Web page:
Mexican cartels are finding more unusual ways to smuggle the drugs, Customs and Border Protection officers say

U.S. Customs and Border Protection officers are noticing an alarming trend in the illegal drug trade: Methamphetamine is flooding across the border at an all-time high, and officers say the coronavirus pandemic has affected its prevalence and price tag.

"They’re in business to make money, so [the cartels] are still looking for every possible way to get narcotics across," Tucson field office Director of Field Operations Guadalupe Ramirez Jr. said.

While battling the coronavirus pandemic, Border Patrol agents and U.S. Customs and Border Protection officers said they’ve been working nonstop to intercept illegal drug activity at the U.S.-Mexico border. In Tucson, Ariz., officers said they’ve seen a recent spike in meth and fentanyl at the southern border.


In Nogales, Ariz., U.S. Border Patrol agents remain on high alert, constantly scanning the U.S.-Mexico border wall. They tell Fox News that they've seen a recent surge in meth and fentanyl smuggling. (Stephanie Bennett/Fox News)

"We’re actually the smallest field office but we’re normally number two or three when it comes to narcotics seizures," Ramirez said. "Where other locations have seen meth really go up, we’ve seen fentanyl go up here, but we’re still, out of the four southwest border field offices, we’re still number three in meth seizures. So, they’re still very high."

Officers say in all, the total volume of meth seized is almost double than last year with still a couple months left to go in the fiscal year. In fact, the volume of meth seized has been increasing annually for several years. In fiscal year 2019, the Office of Field Operations seized some 68,585 points of meth nationwide, compared to 118,153 pounds so far this year.

In Laredo, Texas, meth seizures have been happening almost daily. U.S. Customs and Border Protection officers intercepted shipments containing methamphetamine with an estimated street value of over $29.8 million in two enforcement actions at the World Trade Bridge back in August. A few days later, at the Juarez-Lincoln Bridge, they seized additional meth totaling over $3.3 million in street value.

"Supply and demand, you know, as we hit their supply line, the demand is still there, so the price goes up," Ramirez said.

Most meth production has taken place in Mexico, where cartels have offered a constant production line of illegal narcotics, according to investigators.


Even though we’re in the middle of a pandemic, CBP officers say meth seizures have nearly doubled this year compared to last. High demand in the U.S. and closed borders have increased the prevalence and price tag. (Stephanie Bennett/Fox News)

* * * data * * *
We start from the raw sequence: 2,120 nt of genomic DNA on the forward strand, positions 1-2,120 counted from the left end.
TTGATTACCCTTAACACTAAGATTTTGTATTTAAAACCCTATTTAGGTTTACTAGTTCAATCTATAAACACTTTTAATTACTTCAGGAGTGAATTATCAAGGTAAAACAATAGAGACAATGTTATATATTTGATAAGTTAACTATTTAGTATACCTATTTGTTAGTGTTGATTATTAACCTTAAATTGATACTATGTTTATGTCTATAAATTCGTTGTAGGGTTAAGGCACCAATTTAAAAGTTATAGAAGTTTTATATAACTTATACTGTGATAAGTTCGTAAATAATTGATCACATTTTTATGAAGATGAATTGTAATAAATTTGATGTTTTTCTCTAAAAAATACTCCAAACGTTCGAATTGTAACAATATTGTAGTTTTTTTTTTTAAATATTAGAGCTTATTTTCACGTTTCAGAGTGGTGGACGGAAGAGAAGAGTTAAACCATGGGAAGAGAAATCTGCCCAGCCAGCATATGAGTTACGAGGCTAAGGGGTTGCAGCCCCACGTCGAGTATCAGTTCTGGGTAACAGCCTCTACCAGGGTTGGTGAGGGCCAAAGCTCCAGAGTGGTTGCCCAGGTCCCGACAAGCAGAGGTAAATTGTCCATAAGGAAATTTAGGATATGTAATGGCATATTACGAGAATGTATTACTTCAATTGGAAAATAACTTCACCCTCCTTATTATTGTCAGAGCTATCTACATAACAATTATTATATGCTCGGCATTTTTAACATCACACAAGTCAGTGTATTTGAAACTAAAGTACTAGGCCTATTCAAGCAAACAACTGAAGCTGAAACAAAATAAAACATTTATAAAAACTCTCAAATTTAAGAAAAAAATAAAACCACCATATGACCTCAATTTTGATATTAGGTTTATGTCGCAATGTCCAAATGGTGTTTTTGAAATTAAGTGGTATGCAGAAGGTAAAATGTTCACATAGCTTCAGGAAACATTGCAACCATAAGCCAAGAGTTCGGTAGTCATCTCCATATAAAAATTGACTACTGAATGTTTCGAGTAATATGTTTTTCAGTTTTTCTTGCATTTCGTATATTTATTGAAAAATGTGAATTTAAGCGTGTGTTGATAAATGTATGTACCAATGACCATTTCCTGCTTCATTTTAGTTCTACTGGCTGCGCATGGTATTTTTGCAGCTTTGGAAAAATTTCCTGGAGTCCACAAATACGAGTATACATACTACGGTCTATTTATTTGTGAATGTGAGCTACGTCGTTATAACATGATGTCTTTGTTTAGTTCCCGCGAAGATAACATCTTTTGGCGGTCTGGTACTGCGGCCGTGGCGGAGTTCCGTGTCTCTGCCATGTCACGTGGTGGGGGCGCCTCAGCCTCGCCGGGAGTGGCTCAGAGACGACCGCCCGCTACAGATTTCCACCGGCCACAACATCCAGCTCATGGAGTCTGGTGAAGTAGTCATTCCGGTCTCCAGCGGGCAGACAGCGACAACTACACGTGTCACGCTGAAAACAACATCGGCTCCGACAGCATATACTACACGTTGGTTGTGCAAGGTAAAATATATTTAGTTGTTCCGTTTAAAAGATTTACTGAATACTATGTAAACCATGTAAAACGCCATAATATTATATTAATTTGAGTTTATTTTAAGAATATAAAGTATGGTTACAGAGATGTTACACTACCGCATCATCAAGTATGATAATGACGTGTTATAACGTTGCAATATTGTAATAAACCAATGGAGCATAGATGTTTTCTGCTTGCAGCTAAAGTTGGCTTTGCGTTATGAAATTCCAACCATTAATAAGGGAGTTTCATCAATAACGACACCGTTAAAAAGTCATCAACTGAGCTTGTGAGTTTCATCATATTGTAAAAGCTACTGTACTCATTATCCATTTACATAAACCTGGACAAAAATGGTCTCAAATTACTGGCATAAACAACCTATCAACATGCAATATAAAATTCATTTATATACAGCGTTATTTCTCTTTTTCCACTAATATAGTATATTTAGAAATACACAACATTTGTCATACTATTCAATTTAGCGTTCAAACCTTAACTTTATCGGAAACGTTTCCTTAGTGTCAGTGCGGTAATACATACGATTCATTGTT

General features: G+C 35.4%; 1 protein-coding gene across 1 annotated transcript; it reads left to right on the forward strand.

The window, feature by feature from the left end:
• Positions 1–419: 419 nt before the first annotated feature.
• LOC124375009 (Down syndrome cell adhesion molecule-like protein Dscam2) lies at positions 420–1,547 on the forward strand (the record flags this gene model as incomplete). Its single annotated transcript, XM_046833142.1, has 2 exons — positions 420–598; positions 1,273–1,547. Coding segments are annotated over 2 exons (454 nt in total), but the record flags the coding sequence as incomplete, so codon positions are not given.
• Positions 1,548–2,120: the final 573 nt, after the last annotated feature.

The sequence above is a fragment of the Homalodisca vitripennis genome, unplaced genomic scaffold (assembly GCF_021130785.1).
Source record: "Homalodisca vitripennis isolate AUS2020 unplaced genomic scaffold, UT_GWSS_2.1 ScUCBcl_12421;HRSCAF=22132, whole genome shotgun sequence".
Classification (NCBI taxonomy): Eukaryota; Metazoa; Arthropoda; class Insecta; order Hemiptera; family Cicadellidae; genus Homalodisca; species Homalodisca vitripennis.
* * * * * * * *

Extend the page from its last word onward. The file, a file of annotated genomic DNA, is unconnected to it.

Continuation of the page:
Typically, drug smugglers would try to blend in with normal traffic, but since the borders have remained closed to only essential travel because of the coronavirus pandemic, officers said it’s forcing criminals to use other routes and methods of concealment.

"Our traffic is down by approximately 20-24%, whether you’re looking at pedestrians or passenger vehicles, but our narcotic seizures are up about 40%," Ramirez said. "Now you see deeper concealments, smaller quantities, harder to find, and you see more people walking across with the narcotics strapped to them. We’ve seen a huge increase in the internal carriers through our ports of entry."


Officers say San Diego, Calif., has been a hotspot for meth seizures. In a recent court case, U.S. Attorney Robert Brewer said, "The extremely potent meth smuggled from Mexico contributes to more deaths in San Diego County than opioids." Recently, U.S. Customs and Border Protection officers working at the San Ysidro Port of Entry prevented over 222 pounds of meth and more than five pounds of fentanyl from entering the U.S.; the drugs had an estimated street value of over $767,000.

Next door, in Arizona, the Maricopa County Sheriff’s Office has been conducting drug busts several times a month.

"At the beginning of the year, we were seeing about $1,700 per pound. It’s now increased, we’re pushing about $4,000 per pound of methamphetamine. ... That is extremely high," Sgt. Joaquin Enriquez with the Maricopa County Sheriff’s Office said. "The price of methamphetamine has pretty much doubled, and the reason for that is because it’s harder to transport and get through the borders with COVID-19 and the security measures, the checks."

For now, officers say as long as there’s a market for meth here in the U.S., smugglers are going to continue to adapt and find ways to bring it in. They ask the public to contact law enforcement immediately after seeing any illegal activity.

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